Founded in 1947, LRS was established by the California State Legislature as a special pension system to serve, well, members of the California State Legislature. Later, it was expanded a little to include constitutional officers, like the governor and attorney general, as well as four unelected legislative statutory officers who hold special responsibilities at the State Capitol. At the absolute most, no more than 136 working officials in state government could be members of LRS, which, by the way, offers pension benefits far more generous than what your typical state worker could earn.

For decades, LRS operated in relative anonymity, doling out pension and health benefits to retired lawmakers and other elected state officials, until the late 1980s, when frustration with state government reached a fever pitch in California. Riding a wave of discontent, voters in 1990 approved Proposition 140, a ballot measure which implemented term limits for state officials and eliminated pensions for state lawmakers.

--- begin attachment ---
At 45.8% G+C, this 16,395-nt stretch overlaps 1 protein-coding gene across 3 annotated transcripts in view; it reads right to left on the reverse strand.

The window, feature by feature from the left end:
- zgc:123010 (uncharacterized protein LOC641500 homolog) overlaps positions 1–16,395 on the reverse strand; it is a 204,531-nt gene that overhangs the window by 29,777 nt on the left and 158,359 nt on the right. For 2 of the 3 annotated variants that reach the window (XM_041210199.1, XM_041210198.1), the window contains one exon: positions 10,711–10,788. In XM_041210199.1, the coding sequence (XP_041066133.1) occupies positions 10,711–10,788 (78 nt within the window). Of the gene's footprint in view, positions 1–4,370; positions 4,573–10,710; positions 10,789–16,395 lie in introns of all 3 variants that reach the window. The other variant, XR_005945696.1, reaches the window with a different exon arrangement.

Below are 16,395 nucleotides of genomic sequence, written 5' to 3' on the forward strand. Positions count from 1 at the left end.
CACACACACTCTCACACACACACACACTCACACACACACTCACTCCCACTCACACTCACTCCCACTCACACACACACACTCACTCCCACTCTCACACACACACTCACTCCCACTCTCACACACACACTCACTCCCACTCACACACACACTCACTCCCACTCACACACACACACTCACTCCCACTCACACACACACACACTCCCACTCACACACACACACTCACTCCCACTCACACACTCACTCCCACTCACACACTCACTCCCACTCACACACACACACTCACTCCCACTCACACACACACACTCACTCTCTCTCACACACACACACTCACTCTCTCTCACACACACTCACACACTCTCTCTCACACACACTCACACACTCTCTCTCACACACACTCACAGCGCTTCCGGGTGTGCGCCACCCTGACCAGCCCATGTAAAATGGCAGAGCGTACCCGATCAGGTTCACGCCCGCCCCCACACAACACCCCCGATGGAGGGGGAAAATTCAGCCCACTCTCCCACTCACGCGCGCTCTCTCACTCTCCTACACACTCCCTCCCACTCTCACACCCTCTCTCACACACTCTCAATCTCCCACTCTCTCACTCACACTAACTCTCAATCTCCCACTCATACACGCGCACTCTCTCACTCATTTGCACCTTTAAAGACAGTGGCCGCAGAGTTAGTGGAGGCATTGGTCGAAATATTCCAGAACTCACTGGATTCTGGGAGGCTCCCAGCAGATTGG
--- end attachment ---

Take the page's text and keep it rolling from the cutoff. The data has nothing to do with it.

Many thought Prop. 140 meant the end of LRS. Ted Costa, one of the driving forces behind Prop. 140, certainly did when the Watchdog spoke to him recently.

But Prop. 140 didn’t kill LRS, it merely shrunk it. Today, LRS membership is open only to the state’s eight constitutional officers, the four members of the Board of Equalization, the four legislative statutory officers and lawmakers first elected to the Legislature prior to 1990, who are grandfathered in. As of March, only 13 working officials were members of this independent pension system.

For that baker’s dozen, LRS is a good deal.

State Controller John Chiang, for example, currently is eligible for a $67,897 annual pension for a little over 11 years of elected service under LRS. Under the pension plan offered to typical state employees, Chiang would be eligible, at most, for $40,738 annually.